New York–The latest forecast for Holiday 2015 sales is another optimistic one, this time from the International Council of Shopping Centers (ICSC).
More Americans are planning holiday-related purchases this year than in 2014 – and those who plan to shop will spend more over a longer period of time. The ICSC Consumer Forecast shows 90% of Americans are planning holiday purchases this season, up from 82% last year. And overall, 80% of shoppers plan to spend the same or more this holiday season than they did in 2014.
ICSC is forecasting overall year-over-year growth of 3.3% in retail sales this holiday season (Nov.-Dec.). That pace would be significantly ahead of the average ten-year holiday sales growth of 1.8% and slightly ahead of the current yearly pace of 2.8%. Notable growth categories include clothing and clothing accessories stores (3.3%).
Spending Edges Up
Holiday shoppers will spend an average of $702 this season–up from $677 in 2014–allocated as follows:
∙$575 on holiday gifts
∙$127 on all other holiday-related items, such as decorations, greeting cards, etc.
On average, the highest income group polled ($100k+) will spend $1,062, and those with incomes less than $35k will spend an average of $500.
“With gas prices and unemployment down, and housing prices up, holiday shoppers are heading into the season with increased confidence in their spending power,” says Jesse Tron, ICSC Spokesman. “While certain headwinds exist, such as uncertainty in global financial markets and minimal wage growth in the U.S., the positive macroeconomic trends are likely to win out and propel retail sales throughout the holiday season. As a result, it appears to be shaping up as a solid season for retailers, and if ICSC’s forecast holds, one that would better the average of the previous ten seasons by 1.5 percentage points.”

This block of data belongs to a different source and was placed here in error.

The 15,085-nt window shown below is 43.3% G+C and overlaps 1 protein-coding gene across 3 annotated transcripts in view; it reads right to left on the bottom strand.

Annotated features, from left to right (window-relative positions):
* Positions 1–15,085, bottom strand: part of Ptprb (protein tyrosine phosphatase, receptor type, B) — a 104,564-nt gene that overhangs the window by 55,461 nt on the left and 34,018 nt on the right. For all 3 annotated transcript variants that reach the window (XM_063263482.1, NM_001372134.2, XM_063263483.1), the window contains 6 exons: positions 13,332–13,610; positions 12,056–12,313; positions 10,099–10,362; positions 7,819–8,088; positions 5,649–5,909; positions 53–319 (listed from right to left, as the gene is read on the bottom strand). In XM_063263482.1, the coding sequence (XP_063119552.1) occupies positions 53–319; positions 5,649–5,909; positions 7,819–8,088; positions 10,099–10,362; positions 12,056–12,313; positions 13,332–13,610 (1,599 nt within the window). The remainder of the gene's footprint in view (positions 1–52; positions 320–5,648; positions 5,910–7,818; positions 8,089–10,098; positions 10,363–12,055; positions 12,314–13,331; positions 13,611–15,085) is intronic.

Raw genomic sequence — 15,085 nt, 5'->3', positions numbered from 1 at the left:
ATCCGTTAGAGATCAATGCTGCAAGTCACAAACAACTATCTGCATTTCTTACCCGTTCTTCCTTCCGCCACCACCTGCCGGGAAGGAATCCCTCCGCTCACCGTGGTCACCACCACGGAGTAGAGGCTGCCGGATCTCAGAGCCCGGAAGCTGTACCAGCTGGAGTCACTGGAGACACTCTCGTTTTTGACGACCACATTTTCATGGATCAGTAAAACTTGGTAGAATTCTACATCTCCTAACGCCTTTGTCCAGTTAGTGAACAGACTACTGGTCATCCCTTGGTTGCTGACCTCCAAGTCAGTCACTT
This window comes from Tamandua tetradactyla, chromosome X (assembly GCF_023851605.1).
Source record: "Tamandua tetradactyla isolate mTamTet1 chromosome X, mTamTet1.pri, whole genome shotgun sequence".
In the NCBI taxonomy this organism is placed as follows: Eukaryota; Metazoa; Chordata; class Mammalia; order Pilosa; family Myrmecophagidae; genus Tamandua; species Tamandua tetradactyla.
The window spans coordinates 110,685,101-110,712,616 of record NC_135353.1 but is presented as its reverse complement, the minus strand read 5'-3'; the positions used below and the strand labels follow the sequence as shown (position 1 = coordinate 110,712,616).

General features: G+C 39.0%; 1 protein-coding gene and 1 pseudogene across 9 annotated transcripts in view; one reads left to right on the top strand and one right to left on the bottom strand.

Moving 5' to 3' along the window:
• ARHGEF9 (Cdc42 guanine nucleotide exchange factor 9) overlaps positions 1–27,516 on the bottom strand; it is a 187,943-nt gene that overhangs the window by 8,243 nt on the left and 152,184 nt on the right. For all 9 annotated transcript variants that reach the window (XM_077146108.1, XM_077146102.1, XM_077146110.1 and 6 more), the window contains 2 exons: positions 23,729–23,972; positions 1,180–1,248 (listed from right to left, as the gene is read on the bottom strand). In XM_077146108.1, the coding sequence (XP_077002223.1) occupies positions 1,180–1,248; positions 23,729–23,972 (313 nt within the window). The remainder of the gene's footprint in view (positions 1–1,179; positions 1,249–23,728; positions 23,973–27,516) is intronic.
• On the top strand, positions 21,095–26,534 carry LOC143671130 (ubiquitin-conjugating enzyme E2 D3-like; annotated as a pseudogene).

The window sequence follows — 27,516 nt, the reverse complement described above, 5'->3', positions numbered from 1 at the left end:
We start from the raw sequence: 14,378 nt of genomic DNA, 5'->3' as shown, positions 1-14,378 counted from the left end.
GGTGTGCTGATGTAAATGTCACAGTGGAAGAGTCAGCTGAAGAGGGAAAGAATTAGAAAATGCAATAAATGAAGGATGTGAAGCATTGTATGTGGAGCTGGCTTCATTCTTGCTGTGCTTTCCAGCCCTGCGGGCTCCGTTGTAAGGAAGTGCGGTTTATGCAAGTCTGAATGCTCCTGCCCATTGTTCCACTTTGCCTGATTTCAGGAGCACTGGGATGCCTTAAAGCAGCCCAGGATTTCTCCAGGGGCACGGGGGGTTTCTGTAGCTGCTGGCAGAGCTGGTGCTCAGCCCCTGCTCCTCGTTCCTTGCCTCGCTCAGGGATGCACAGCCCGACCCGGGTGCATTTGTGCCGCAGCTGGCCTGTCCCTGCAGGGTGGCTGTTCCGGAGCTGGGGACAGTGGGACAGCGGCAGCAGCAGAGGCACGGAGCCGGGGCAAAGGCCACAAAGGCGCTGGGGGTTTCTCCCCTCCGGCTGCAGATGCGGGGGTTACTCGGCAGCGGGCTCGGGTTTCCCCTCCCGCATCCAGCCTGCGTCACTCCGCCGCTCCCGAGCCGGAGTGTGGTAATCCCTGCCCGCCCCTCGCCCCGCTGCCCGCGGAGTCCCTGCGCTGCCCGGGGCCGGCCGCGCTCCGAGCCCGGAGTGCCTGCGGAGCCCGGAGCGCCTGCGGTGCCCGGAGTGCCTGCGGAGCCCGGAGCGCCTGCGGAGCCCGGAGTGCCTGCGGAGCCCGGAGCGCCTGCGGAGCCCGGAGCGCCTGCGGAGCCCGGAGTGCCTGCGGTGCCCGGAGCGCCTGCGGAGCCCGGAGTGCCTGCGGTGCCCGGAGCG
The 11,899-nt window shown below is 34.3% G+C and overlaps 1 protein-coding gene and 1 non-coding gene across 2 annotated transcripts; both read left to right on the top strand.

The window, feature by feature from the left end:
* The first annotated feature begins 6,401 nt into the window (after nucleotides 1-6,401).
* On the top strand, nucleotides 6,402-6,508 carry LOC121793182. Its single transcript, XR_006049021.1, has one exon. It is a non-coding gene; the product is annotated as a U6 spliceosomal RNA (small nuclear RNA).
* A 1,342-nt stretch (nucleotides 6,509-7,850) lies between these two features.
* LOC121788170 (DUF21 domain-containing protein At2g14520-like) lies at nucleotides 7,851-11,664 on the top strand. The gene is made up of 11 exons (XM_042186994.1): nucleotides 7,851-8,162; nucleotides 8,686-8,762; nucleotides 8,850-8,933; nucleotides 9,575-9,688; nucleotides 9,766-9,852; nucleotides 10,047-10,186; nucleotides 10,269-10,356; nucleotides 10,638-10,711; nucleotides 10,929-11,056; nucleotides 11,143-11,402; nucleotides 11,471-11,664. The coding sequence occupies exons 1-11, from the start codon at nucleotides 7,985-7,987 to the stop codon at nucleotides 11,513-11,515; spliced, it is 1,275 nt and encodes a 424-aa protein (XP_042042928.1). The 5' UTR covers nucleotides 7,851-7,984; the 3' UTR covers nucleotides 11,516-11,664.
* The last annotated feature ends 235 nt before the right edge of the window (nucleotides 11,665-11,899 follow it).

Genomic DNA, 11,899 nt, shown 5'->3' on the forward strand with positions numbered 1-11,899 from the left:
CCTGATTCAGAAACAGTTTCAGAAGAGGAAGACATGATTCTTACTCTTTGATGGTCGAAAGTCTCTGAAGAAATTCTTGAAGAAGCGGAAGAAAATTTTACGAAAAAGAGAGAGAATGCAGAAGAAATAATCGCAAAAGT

The top five categories in which Americans are planning to spend this holiday season are:
∙Traditional gift cards (54%)
∙Apparel and footwear (49%)
∙Toys and games, not including apps or video games (42%)
∙Food such as chocolates, popcorn and food baskets and beverages/alcohol (34%)
’Tis Already the Season… for Retailers
Americans are starting their holiday shopping earlier and the stragglers are pushing later. This year, two thirds (66%) of Americans will start shopping before Thanksgiving Day. Only 7% expect to be done by Thanksgiving, however; 65% are planning to have their holiday shopping complete by December 15.
Many Americans are looking to do their holiday shopping on actual holidays: 12% plan to make purchases on Thanksgiving Day, and 8% plan to shop on Christmas Eve. And the year’s biggest retail holiday–Black Friday–will continue to be a big draw: 41% of holiday shoppers plan to take advantage of sales on that day.
95% of holiday shoppers intend to make a purchase in a physical store this year. Their top reasons for doing so include:
∙They like the ability to physically see, touch or try on the merchandise (46%)
∙They don’t want to pay for shipping (36%)
∙The sales they want are only offered in store (30%)
∙ They find it easier to return or exchange items at a store (28%)
∙They enjoy the convenience of one-stop shopping (27%)
Three-quarters (74%) of U.S. adults will visit shopping centers during the holiday season to do something other than shop. The top non-shopping, non-Santa activities include: participating in a charitable activity (e.g. food, clothing, or toy drive) (41%), dining at a table service restaurants and going to the movies (28% each).
The 2015 ICSC Holiday Shopping Survey was conducted online by Opinion Research Corporation on behalf of ICSC from September 29-October 1. The survey represents a demographically representative U.S. sample of 2,001 adults 18 years of age and older.
The ICSC Holiday Forecast figure was derived using an exponential smoothing time series model based on not seasonally adjusted monthly retail sales less the automotive sectors and non-store vendors. The forecast represents the combined November and December year-over-year increase in nominal terms. The constituent retail categories were calculated using the same technique.